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Florida teen accused of being ‘mastermind’ behind celebrity Twitter hack – TechCrunch

Hillsborough State Attorney Andrew Warren announced today that he has filed 30 felony charges against a 17-year-old resident of Tampa, Florida, who was described by the state attorney’s office as “the mastermind of the recent hack of Twitter .”

The hack in question occurred earlier this month and involved high-profile Twitter users like Apple, Elon Musk, Joe Biden and Barack Obama, whose accounts all posted messages promoting a Bitcoin wallet and claiming, “All Bitcoin sent to the address below will be sent back doubled!”

The teen (we’re not identifying them because they’re a minor) allegedly made more than $100,000 through this cryptocurrency scam.

The state attorney’s office said that the teen was arrested earlier today, as a result of an investigation by the Federal Bureau of Investigation and the U.S. Department of Justice, and that they will be tried as an adult. They face charges including one count of organized fraud (over $50,000) and 17 counts of communications fraud (over $300).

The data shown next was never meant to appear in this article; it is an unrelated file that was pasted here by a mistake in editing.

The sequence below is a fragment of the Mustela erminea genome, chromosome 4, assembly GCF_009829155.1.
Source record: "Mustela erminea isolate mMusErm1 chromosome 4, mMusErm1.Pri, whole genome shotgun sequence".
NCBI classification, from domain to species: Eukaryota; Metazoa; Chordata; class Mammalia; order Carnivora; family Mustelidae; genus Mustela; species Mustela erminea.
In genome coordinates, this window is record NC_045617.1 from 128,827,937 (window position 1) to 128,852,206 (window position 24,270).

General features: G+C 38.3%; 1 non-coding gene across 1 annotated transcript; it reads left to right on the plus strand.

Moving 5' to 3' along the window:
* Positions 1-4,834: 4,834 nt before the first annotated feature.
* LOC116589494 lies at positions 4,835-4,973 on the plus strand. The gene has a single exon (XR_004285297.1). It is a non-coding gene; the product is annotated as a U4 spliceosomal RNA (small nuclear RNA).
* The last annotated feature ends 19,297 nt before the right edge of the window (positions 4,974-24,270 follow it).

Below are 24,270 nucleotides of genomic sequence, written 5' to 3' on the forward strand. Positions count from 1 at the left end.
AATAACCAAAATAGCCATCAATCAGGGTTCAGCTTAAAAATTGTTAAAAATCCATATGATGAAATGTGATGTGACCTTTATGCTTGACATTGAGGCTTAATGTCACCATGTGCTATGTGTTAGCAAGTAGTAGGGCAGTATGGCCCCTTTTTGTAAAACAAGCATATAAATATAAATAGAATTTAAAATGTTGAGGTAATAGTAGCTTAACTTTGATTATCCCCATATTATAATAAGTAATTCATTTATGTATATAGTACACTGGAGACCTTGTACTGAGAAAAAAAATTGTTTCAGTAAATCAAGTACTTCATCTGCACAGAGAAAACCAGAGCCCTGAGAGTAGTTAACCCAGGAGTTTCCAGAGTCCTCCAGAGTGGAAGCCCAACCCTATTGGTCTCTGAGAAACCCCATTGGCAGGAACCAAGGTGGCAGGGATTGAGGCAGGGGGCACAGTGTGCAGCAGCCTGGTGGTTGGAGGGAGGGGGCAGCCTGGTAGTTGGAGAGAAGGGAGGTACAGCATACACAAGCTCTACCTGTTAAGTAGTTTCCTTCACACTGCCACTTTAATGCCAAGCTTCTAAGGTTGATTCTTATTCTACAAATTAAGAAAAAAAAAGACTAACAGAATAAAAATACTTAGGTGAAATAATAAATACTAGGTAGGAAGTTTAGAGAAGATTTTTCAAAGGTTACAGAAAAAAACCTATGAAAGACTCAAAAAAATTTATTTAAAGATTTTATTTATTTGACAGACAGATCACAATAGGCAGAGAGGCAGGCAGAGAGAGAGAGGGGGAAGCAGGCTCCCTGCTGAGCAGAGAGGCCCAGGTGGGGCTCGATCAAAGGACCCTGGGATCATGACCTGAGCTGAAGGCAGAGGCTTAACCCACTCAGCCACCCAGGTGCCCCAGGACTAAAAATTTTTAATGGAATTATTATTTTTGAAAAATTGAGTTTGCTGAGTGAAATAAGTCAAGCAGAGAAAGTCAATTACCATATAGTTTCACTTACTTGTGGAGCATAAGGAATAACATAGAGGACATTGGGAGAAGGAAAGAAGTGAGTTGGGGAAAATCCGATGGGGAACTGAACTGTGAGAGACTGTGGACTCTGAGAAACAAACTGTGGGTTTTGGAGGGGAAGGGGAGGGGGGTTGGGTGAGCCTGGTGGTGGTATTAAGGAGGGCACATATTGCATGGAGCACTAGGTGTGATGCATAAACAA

“These crimes were perpetrated using the names of famous people and celebrities, but they’re not the primary victims here,” Warren said in a statement. “This ‘Bit-Con’ was designed to steal money from regular Americans from all over the country, including here in Florida. This massive fraud was orchestrated right here in our backyard, and we will not stand for that.”

As we reported at the time, the hack used Twitter’s own admin tool to gain access to high-profile accounts. The company just updated its blog post outlining what it knows about the attack:

The social engineering that occurred on July 15, 2020, targeted a small number of employees through a phone spear phishing attack A successful attack required the attackers to obtain access to both our internal network as well as specific employee credentials that granted them access to our internal support tools. Not all of the employees that were initially targeted had permissions to use account management tools, but the attackers used their credentials to access our internal systems and gain information about our processes. This knowledge then enabled them to target additional employees who did have access to our account support tools. Using the credentials of employees with access to these tools, the attackers targeted 130 Twitter accounts, ultimately Tweeting from 45, accessing the DM inbox of 36, and downloading the Twitter Data of 7.

To prevent a similar attack from succeeding in the future, Twitter said it will be “accelerating several of our pre-existing security workstreams and improvements to our tools” and also improving the methods it uses to detect and stop inappropriate access to its internal systems.



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